Officials say water supplies fine for now
Michael A. Sawyers
Cumberland Times-News Thu Sep 09, 2010, 08:01 AM EDT
— CUMBERLAND — An order to release additional water from Jennings Randolph Reservoir to augment drinking water in the Washington metropolitan area could come at any time, according to a spokesman for the Interstate Commission on the Potomac River Basin.
“The Metropolitan Washington Council of Governments could in a day or so declare a drought watch,” said Curtis Dalpra, the commission’s communication officer, on Wednesday.
Such a declaration triggers releases of water — already paid for by urban utility companies — from the U.S. Army Corps of Engineers impoundment near Elk Garden, W.Va. Since July, only 120 or so cubic feet of water per second has been let out of the reservoir, according to the U.S. Geological Survey webpage.
One exception to that was the last weekend of August — designated for whitewater rafting — when flows increased to about 1,000 cfs for two days.
“That wave of water dissipates long before it reaches the metro area,” Dalpra said.
In spite of the lengthy period without rain, Dalpra does not anticipate any mandatory water use restrictions throughout the basin.
“Water supply will be adequate throughout this year no matter what happens from here on out,” he said.
Locally, drinking water does not appear to be in jeopardy.
In Frostburg, for example, City Administrator John Kirby reports that the liquid larder is not a concern.
“We have been talking about the situation every Tuesday morning at staff meetings and we are in very good shape,” Kirby said.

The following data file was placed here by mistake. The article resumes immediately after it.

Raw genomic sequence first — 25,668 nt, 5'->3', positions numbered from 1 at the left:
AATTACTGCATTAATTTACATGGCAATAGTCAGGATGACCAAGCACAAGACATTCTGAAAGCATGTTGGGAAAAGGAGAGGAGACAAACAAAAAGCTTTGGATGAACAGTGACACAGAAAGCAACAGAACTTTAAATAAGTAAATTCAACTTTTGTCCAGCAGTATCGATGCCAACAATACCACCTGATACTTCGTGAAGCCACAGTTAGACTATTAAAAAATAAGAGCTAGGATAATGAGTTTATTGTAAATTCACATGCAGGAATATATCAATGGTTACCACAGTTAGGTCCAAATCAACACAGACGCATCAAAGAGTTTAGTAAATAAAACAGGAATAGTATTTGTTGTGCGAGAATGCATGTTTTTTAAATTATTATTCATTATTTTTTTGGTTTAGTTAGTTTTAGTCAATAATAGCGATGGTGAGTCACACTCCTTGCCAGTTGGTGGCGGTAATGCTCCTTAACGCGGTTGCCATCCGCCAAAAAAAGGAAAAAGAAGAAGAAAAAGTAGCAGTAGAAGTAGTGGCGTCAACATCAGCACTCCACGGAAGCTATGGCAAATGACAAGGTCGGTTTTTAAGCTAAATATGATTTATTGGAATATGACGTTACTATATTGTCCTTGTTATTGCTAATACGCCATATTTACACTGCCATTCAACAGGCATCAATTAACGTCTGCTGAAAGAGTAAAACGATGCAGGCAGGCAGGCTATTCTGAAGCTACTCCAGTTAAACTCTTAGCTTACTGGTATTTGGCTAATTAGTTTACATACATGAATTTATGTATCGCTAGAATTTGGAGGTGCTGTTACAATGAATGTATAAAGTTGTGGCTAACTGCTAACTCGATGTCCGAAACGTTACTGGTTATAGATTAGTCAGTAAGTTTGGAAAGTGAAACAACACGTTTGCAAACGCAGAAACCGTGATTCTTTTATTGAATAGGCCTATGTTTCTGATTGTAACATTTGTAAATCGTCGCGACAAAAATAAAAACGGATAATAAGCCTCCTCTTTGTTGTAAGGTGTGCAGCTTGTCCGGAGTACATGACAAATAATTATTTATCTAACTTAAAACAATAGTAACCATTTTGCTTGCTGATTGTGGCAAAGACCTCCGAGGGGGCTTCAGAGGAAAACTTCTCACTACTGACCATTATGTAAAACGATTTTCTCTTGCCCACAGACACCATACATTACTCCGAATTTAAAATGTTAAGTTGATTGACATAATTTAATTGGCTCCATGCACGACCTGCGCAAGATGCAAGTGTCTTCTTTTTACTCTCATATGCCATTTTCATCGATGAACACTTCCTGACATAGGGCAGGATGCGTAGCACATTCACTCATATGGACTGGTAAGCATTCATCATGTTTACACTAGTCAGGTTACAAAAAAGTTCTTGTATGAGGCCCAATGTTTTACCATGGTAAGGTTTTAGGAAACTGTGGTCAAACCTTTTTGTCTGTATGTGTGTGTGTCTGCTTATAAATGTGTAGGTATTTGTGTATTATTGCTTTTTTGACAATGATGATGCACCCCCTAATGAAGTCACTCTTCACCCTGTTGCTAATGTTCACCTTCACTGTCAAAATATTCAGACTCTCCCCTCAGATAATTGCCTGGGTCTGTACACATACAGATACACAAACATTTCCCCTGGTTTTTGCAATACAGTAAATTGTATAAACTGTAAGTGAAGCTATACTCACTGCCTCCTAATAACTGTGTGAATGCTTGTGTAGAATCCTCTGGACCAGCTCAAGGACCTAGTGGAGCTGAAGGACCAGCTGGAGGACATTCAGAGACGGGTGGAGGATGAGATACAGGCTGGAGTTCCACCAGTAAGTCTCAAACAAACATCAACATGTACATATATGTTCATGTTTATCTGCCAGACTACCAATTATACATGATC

“Piney Reservoir level is dropping a foot a week, but we have substantial amounts of reserves there. Our springs and wells on Big Savage Mountain continue to produce 200,000 gallons a day.”
Stream flows are 10 to 25 percent of normal amounts for this time of year. Wills Creek at Cumberland had just 14 cfs Wednesday. The North Branch of the Potomac at Cumberland was at 173 cfs.
“We just can’t seem to pull any storms into our area,” said local weather observer Tim Thomas. “For example, last night it rained enough to stop the Pirates game in Pittsburgh and we didn’t get a drop.”
Since May, rainfall has been well below average, For example, the 1.45 inches in June was 2.33 inches off the norm for that month. July was down another .44 inches.
“It is going to take one of the tropical storms moving inland to change our situation, but looking ahead 14 days it is still dry,” Thomas said.
Agriculture officials and farmers say hot, dry weather is killing pastures, stunting hay crops and drying up water for livestock in parts of West Virginia.
Alfred Lewis with the federal Farm Service Agency said some farmers have been feeding winter hay to livestock already.
Mineral County farmer Donnie Alt said he’s bringing water to livestock that normally drink from creeks that have gone dry. He adds that dry weather has hurt corn crops and he expects smaller yields as a result.
Despite dry weather, none of West Virginia’s 55 counties has been declared a disaster area. Federal law requires severe drought for eight straight weeks for a county to be eligible for assistance.
Contact Michael A. Sawyers at firstname.lastname@example.org. The Associated Press contributed to this story.